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When first starting out, you have to de-risk your startup by eliminating as many unknowns as early as you can.  The way the industry works is one of key unknowns to focus on, as there are often unspoken rules or norms that will heavily influence your strategy.  Being aware of these nuances will improve your chances for success and help to minimize course corrections.  For example, let’s suppose that you have a new technology that you want to license to industry manufacturers.  You then spend six months building the business around a licensing strategy, only to find out that the manufacturers have never licensed a technology before and won’t work with you.  Oops.  Or, suppose that you notice that a lot of restaurants don’t accept credit cards.  You set out to create a robust credit card payment system, only to find out that they like being cash only because of the “tax” benefits.

Industry details fundamentally impact your venture, so learn as much as you can about how your industry works.  Talk to suppliers, distributors, industry veterans, competitors, and anyone else in the industry.  There are times when innovation is good and times that you should follow the leader.

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Competition is a Good Thing

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When pitching their startups, first-time entrepreneurs often brag that they don’t have competition.  This boasting usually implies that they’re onto a unique opportunity that’s never been thought of before.  News flash – there’s no such thing as a new business idea.  Capitalism is amazingly efficient at allocating resources and filling needs.  If there is a latent need of a significant size, it has likely already been met.  In other words, if there really is no competition for your idea, then it’s probably a bad idea.  Competition is a good thing.  Not only does it establish that there is a market, but you can learn valuable lessons from your competitors.  In fact, if you take a look around, most industry captains were not first to market.  Instead, they were fast followers that stood on the shoulders of competitors who went before them.  Granted, while incredibly rare, it is possible that you actually don’t have any direct or indirect competitors.  If this is the case, you better have a bulletproof story as to why you believe this market exists and how you’re going to create it.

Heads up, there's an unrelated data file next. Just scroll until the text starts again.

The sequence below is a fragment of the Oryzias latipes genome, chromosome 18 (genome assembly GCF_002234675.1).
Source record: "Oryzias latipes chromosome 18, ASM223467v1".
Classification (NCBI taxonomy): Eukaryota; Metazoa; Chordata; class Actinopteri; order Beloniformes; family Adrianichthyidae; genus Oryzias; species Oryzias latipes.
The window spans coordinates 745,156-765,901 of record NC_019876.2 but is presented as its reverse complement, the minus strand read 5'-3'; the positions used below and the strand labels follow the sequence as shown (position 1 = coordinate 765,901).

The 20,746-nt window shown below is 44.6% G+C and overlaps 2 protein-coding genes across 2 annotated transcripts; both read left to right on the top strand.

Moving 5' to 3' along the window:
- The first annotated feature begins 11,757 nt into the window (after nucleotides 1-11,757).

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Differentiate or Die

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A surefire way to fall on your face is to lack meaningful differentiation from the competition.  A startup that tries to win market share by copying an already established brand is dead on arrival.  If you’re creating a new market, differentiation is already built in, but if you’re competing in an existing market then your product has to be unique in a very compelling way.  Find a way to carve out a niche and appeal to the slice of the market that isn’t satisfied with current offerings.  Your differentiation will help spark distributor interest, get attention in the stores, give the press a reason to talk about you, and ultimately generate sales.

If you aren’t different than the competition, the only way you can compete is on price.  A startup competing on price is like a little leaguer going up to bat against Roger Clemens.  Startups don’t have the cash reserves or economies of scale to win that fight.  And the only way to avoid competing on price is to create differences between you and your competitors that buyers actually care about.  Differentiation is essential to premium pricing, so identify meaningful points of difference and make sure they’re loud and clear.

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Make a Competitive Matrix

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When it comes to starting a new business, you can’t overlook the competition.  You have to know who you’re competing against, and how you’re going to beat them in at least one segment of the market.  A common mistake is to underestimate the competition, particularly when it comes to new markets and innovative products.  Naïve is the entrepreneur who denies having any competition.  Whether direct competitors or indirect substitutes, you always have competition.  And every competitor has features and offerings that appeal to different customer segments in different ways.  The easiest way to visualize all this information is with a competitive matrix that captures the companies/products along one axis and the features/benefits along the other.  In the boxes of the table you use check or ‘X’ marks to denote that a competitor has a feature or not.  If you want to add more detail you can also write text in the box.   The point of the matrix is to quickly summarize who you’re competing against and what features or benefits they offer.  A matrix will help you highlight how your product is different and why it matters to the customer.